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Find focus with mindfulness meditation

Midfull Meditation

Midfull Meditation

We all run for different reasons. Running can be extremely therapeutic, helping people to de-stress or separate from the busy thoughts of the day. Running can be a great way to practice meditation during your day. Mindful running can help to reduce anxiety, help you to relax and calm your mind and can help bring about greater self-awareness. As a competitive runner, you will realize even more benefits, including reduced injury, improved focus and the ability to better control your performance on race day.

In the last few years there have been numerous studies on the benefits of mindful meditation and how it helps to improve the ability to focus. In a study led by Giuseppe Pagnoni, Zen monks were asked to meditate and focus on their breathing. They were then purposefully “distracted” by a flashing screen with random words. The same was done to a group who never meditated. All participants were given an MRI on their brain. The results showed those who meditated had more stability in their ventral posteromedial cortex, the area of the brain that controls spontaneous thoughts.

When running, you may find you become distracted by all the other things going on in your life – which may lead to risk of injury. If you are distracted and not focused on your body and breath, you may become tired more easily. You also increase your risk of running with poor form, or accidentally taking a “weird” stride. By focusing on the present moment, runners will be much more in tune with their bodies. If something is off, like your pace, or your breathing, a mindful runner is more likely to take note and adjust to improve their performance.

Before heading out for your next run, try this quick mindfulness practice:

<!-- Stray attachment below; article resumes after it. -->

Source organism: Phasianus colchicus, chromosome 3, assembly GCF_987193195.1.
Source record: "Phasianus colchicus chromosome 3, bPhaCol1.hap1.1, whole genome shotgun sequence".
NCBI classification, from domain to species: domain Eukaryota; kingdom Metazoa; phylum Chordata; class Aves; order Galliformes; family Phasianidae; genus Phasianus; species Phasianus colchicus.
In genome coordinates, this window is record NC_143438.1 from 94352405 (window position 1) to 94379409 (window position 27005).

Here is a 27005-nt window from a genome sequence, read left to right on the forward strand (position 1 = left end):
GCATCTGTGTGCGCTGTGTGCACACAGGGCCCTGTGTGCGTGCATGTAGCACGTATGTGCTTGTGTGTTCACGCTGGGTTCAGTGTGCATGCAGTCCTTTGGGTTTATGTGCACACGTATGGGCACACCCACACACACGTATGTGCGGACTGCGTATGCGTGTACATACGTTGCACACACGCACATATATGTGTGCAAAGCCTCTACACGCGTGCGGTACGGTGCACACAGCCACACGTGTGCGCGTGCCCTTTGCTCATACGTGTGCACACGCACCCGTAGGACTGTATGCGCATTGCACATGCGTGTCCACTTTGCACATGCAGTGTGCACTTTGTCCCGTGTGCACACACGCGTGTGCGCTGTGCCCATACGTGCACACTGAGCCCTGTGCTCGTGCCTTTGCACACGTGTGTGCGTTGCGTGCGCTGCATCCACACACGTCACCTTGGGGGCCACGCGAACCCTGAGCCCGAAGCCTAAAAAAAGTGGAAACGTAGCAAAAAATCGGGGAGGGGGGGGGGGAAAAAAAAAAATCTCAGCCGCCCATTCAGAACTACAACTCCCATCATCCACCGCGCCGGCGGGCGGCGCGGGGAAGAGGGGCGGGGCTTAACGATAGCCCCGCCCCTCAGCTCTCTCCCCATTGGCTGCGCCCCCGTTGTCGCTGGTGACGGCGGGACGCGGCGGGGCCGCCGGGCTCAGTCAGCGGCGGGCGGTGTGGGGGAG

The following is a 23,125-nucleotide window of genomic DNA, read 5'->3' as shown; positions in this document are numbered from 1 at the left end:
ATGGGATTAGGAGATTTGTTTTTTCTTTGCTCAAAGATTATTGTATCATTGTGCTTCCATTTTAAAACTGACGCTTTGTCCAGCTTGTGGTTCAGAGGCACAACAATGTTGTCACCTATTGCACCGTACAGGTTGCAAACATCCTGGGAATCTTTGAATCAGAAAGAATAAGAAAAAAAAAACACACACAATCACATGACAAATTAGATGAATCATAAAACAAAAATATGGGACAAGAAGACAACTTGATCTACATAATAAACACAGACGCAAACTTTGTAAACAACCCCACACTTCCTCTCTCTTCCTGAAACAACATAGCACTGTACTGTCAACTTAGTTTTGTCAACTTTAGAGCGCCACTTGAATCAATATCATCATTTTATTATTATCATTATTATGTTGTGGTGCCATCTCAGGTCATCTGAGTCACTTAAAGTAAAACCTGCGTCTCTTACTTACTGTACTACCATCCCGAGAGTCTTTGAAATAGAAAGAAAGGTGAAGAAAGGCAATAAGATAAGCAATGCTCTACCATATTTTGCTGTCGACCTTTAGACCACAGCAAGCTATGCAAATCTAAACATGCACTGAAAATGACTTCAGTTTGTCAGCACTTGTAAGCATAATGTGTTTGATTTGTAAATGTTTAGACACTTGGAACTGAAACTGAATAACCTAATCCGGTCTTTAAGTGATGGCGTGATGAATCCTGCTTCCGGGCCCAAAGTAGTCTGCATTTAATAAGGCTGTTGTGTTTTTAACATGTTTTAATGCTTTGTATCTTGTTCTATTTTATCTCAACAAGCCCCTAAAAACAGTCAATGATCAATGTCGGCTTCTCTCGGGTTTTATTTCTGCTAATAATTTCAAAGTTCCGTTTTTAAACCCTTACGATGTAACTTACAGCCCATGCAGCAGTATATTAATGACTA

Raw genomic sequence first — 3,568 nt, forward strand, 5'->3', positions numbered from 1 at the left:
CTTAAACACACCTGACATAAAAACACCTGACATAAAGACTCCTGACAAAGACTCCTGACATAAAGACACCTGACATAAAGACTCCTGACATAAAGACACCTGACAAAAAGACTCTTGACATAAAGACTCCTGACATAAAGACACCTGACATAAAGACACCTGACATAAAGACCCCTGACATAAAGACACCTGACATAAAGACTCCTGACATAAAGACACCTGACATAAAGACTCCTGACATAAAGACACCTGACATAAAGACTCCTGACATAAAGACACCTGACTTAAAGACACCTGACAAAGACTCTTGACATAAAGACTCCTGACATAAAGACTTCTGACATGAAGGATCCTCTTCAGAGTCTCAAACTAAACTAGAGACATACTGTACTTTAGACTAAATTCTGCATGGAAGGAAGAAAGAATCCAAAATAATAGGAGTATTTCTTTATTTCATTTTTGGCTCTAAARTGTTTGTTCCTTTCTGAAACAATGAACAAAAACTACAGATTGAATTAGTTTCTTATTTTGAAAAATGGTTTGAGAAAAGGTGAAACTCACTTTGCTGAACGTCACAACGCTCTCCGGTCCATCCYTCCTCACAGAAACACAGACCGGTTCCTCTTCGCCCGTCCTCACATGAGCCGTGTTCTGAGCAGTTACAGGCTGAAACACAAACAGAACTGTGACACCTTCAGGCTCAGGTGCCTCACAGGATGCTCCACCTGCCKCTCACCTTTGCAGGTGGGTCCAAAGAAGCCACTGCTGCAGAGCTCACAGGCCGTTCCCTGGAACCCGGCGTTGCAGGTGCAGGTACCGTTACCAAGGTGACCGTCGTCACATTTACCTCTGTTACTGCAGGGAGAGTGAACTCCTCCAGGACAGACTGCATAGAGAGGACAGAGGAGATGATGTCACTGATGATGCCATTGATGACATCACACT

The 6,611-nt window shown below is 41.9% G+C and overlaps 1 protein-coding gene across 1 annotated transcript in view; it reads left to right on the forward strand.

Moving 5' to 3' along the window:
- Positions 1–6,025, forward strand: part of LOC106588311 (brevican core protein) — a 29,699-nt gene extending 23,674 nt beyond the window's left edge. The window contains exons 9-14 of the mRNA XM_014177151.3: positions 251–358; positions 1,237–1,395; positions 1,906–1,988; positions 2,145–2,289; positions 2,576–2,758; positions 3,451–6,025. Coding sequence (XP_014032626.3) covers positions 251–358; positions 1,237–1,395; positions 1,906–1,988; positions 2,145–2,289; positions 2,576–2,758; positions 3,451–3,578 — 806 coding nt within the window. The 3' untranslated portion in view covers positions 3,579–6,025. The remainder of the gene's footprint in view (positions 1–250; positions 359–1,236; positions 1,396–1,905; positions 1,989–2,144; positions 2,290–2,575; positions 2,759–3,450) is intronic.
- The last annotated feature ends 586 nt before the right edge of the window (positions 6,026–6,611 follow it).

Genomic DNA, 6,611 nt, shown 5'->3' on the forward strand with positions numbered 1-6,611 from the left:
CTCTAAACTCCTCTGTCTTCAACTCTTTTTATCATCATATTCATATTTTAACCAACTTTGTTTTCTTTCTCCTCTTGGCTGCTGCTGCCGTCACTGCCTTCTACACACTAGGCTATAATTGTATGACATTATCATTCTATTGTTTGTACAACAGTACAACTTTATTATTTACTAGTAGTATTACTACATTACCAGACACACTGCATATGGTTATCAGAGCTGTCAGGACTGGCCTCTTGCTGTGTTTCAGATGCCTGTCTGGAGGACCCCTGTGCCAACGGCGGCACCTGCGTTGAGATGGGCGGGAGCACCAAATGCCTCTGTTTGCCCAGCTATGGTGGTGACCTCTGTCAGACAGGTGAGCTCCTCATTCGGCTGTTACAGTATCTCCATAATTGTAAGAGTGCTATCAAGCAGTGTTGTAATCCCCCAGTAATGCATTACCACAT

• In a comfortable seated position, close your eyes and turn your attention to your breath
  • As you inhale, begin counting until you count to 5, then exhale and count to 10
  • Continue counting to 10 as you inhalf and exhale
  • When your mind wanders, try bringing your focus back to your breath
  • Continue this activity for 4 or 5 minutes

You can also practice mindfulness meditation during your next run:

  • Begin your next run at a comfortable pace, attempting to run with ease
  • Once you find your pace, let your attention settle on your lower legs and your feet
  • Notice how your hip and thigh pick up your power leg and foot
  • Notice how with each stride your foot connects to the ground
  • Bring your attention to your breath, is it short? Fast? Deep? Shallow? Begin counting to 3 on your inhale, then 3 on your exhale
  • Once you feel a connection to your body and breath, allow your attention to settle back to your legs and feet noticing the sensations in your full body with each stride

Remember, there is no “correct” way to feel or practice mindfulness meditation. The goal is to bring your attention back from being busy and focus on the way you feel and the way you experience your run.